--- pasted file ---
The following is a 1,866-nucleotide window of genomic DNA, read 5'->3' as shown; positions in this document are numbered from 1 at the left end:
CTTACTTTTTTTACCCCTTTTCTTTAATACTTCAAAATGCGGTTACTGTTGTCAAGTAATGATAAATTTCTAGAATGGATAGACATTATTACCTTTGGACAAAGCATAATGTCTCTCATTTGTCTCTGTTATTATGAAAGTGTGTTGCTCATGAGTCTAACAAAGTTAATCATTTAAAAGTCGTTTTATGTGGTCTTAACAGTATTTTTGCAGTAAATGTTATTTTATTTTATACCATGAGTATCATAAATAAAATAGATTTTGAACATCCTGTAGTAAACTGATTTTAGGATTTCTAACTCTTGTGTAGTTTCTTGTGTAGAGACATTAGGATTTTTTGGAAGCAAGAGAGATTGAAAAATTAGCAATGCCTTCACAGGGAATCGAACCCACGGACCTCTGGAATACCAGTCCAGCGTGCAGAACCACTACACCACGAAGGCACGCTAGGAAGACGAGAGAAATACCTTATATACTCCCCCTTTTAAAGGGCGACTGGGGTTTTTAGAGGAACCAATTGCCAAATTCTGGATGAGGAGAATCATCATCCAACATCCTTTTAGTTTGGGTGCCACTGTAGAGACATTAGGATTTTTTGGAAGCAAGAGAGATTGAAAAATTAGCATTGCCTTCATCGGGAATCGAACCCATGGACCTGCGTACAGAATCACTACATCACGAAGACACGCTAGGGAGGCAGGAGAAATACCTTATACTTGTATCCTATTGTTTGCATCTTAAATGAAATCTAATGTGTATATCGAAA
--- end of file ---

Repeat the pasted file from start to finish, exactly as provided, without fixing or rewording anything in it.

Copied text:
The following is a 1,866-nucleotide window of genomic DNA, read 5'->3' as shown; positions in this document are numbered from 1 at the left end:
CTTACTTTTTTTACCCCTTTTCTTTAATACTTCAAAATGCGGTTACTGTTGTCAAGTAATGATAAATTTCTAGAATGGATAGACATTATTACCTTTGGACAAAGCATAATGTCTCTCATTTGTCTCTGTTATTATGAAAGTGTGTTGCTCATGAGTCTAACAAAGTTAATCATTTAAAAGTCGTTTTATGTGGTCTTAACAGTATTTTTGCAGTAAATGTTATTTTATTTTATACCATGAGTATCATAAATAAAATAGATTTTGAACATCCTGTAGTAAACTGATTTTAGGATTTCTAACTCTTGTGTAGTTTCTTGTGTAGAGACATTAGGATTTTTTGGAAGCAAGAGAGATTGAAAAATTAGCAATGCCTTCACAGGGAATCGAACCCACGGACCTCTGGAATACCAGTCCAGCGTGCAGAACCACTACACCACGAAGGCACGCTAGGAAGACGAGAGAAATACCTTATATACTCCCCCTTTTAAAGGGCGACTGGGGTTTTTAGAGGAACCAATTGCCAAATTCTGGATGAGGAGAATCATCATCCAACATCCTTTTAGTTTGGGTGCCACTGTAGAGACATTAGGATTTTTTGGAAGCAAGAGAGATTGAAAAATTAGCATTGCCTTCATCGGGAATCGAACCCATGGACCTGCGTACAGAATCACTACATCACGAAGACACGCTAGGGAGGCAGGAGAAATACCTTATACTTGTATCCTATTGTTTGCATCTTAAATGAAATCTAATGTGTATATCGAAA